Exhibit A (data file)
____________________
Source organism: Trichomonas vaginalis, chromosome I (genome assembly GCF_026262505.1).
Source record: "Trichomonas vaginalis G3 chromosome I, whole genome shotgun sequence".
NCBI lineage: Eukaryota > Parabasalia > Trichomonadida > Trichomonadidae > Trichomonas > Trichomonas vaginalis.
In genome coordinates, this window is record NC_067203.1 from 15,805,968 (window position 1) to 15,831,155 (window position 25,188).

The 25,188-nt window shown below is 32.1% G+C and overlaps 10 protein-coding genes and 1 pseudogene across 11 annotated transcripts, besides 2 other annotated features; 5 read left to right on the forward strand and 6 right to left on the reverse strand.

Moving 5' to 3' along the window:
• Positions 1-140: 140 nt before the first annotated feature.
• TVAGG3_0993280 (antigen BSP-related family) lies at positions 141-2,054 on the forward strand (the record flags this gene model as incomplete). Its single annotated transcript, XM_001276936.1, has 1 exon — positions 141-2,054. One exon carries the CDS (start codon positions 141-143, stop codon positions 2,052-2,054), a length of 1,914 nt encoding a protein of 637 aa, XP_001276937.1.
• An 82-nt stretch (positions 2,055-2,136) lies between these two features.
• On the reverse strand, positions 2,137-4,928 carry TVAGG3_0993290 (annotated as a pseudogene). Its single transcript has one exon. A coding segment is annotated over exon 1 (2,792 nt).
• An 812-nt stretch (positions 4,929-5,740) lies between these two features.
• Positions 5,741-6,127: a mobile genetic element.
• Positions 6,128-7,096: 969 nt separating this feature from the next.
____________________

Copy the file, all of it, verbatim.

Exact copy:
Source organism: Trichomonas vaginalis, chromosome I (genome assembly GCF_026262505.1).
Source record: "Trichomonas vaginalis G3 chromosome I, whole genome shotgun sequence".
NCBI lineage: Eukaryota > Parabasalia > Trichomonadida > Trichomonadidae > Trichomonas > Trichomonas vaginalis.
In genome coordinates, this window is record NC_067203.1 from 15,805,968 (window position 1) to 15,831,155 (window position 25,188).

The 25,188-nt window shown below is 32.1% G+C and overlaps 10 protein-coding genes and 1 pseudogene across 11 annotated transcripts, besides 2 other annotated features; 5 read left to right on the forward strand and 6 right to left on the reverse strand.

Moving 5' to 3' along the window:
• Positions 1-140: 140 nt before the first annotated feature.
• TVAGG3_0993280 (antigen BSP-related family) lies at positions 141-2,054 on the forward strand (the record flags this gene model as incomplete). Its single annotated transcript, XM_001276936.1, has 1 exon — positions 141-2,054. One exon carries the CDS (start codon positions 141-143, stop codon positions 2,052-2,054), a length of 1,914 nt encoding a protein of 637 aa, XP_001276937.1.
• An 82-nt stretch (positions 2,055-2,136) lies between these two features.
• On the reverse strand, positions 2,137-4,928 carry TVAGG3_0993290 (annotated as a pseudogene). Its single transcript has one exon. A coding segment is annotated over exon 1 (2,792 nt).
• An 812-nt stretch (positions 4,929-5,740) lies between these two features.
• Positions 5,741-6,127: a mobile genetic element.
• Positions 6,128-7,096: 969 nt separating this feature from the next.